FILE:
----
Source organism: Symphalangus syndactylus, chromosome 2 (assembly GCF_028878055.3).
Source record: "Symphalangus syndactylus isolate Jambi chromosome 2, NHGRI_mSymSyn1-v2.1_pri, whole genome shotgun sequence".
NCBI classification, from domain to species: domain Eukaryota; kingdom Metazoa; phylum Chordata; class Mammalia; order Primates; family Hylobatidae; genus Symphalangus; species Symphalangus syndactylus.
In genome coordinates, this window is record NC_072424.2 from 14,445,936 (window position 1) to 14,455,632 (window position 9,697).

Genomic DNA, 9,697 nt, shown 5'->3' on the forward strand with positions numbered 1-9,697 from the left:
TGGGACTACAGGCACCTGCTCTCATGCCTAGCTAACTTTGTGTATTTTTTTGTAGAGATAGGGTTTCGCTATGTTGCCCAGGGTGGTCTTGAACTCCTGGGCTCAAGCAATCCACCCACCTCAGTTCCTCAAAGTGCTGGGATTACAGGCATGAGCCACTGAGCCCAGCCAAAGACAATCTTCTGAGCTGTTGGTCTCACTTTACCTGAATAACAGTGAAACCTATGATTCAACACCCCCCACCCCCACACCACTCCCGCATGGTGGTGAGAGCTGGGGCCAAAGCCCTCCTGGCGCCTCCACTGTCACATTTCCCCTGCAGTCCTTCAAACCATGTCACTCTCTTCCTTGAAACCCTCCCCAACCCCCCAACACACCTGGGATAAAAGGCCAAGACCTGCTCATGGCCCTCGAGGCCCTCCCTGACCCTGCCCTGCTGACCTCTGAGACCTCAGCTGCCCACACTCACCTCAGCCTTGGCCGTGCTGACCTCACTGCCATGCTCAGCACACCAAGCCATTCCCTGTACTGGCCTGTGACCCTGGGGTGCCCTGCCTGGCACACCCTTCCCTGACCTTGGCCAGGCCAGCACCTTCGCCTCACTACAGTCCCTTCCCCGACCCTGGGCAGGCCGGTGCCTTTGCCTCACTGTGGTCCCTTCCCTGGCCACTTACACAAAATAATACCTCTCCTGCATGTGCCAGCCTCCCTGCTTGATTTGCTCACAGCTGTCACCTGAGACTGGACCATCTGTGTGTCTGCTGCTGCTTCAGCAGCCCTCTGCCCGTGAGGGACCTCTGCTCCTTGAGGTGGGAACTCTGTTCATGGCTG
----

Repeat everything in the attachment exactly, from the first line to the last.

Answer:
Source organism: Symphalangus syndactylus, chromosome 2 (assembly GCF_028878055.3).
Source record: "Symphalangus syndactylus isolate Jambi chromosome 2, NHGRI_mSymSyn1-v2.1_pri, whole genome shotgun sequence".
NCBI classification, from domain to species: domain Eukaryota; kingdom Metazoa; phylum Chordata; class Mammalia; order Primates; family Hylobatidae; genus Symphalangus; species Symphalangus syndactylus.
In genome coordinates, this window is record NC_072424.2 from 14,445,936 (window position 1) to 14,455,632 (window position 9,697).

Genomic DNA, 9,697 nt, shown 5'->3' on the forward strand with positions numbered 1-9,697 from the left:
TGGGACTACAGGCACCTGCTCTCATGCCTAGCTAACTTTGTGTATTTTTTTGTAGAGATAGGGTTTCGCTATGTTGCCCAGGGTGGTCTTGAACTCCTGGGCTCAAGCAATCCACCCACCTCAGTTCCTCAAAGTGCTGGGATTACAGGCATGAGCCACTGAGCCCAGCCAAAGACAATCTTCTGAGCTGTTGGTCTCACTTTACCTGAATAACAGTGAAACCTATGATTCAACACCCCCCACCCCCACACCACTCCCGCATGGTGGTGAGAGCTGGGGCCAAAGCCCTCCTGGCGCCTCCACTGTCACATTTCCCCTGCAGTCCTTCAAACCATGTCACTCTCTTCCTTGAAACCCTCCCCAACCCCCCAACACACCTGGGATAAAAGGCCAAGACCTGCTCATGGCCCTCGAGGCCCTCCCTGACCCTGCCCTGCTGACCTCTGAGACCTCAGCTGCCCACACTCACCTCAGCCTTGGCCGTGCTGACCTCACTGCCATGCTCAGCACACCAAGCCATTCCCTGTACTGGCCTGTGACCCTGGGGTGCCCTGCCTGGCACACCCTTCCCTGACCTTGGCCAGGCCAGCACCTTCGCCTCACTACAGTCCCTTCCCCGACCCTGGGCAGGCCGGTGCCTTTGCCTCACTGTGGTCCCTTCCCTGGCCACTTACACAAAATAATACCTCTCCTGCATGTGCCAGCCTCCCTGCTTGATTTGCTCACAGCTGTCACCTGAGACTGGACCATCTGTGTGTCTGCTGCTGCTTCAGCAGCCCTCTGCCCGTGAGGGACCTCTGCTCCTTGAGGTGGGAACTCTGTTCATGGCTG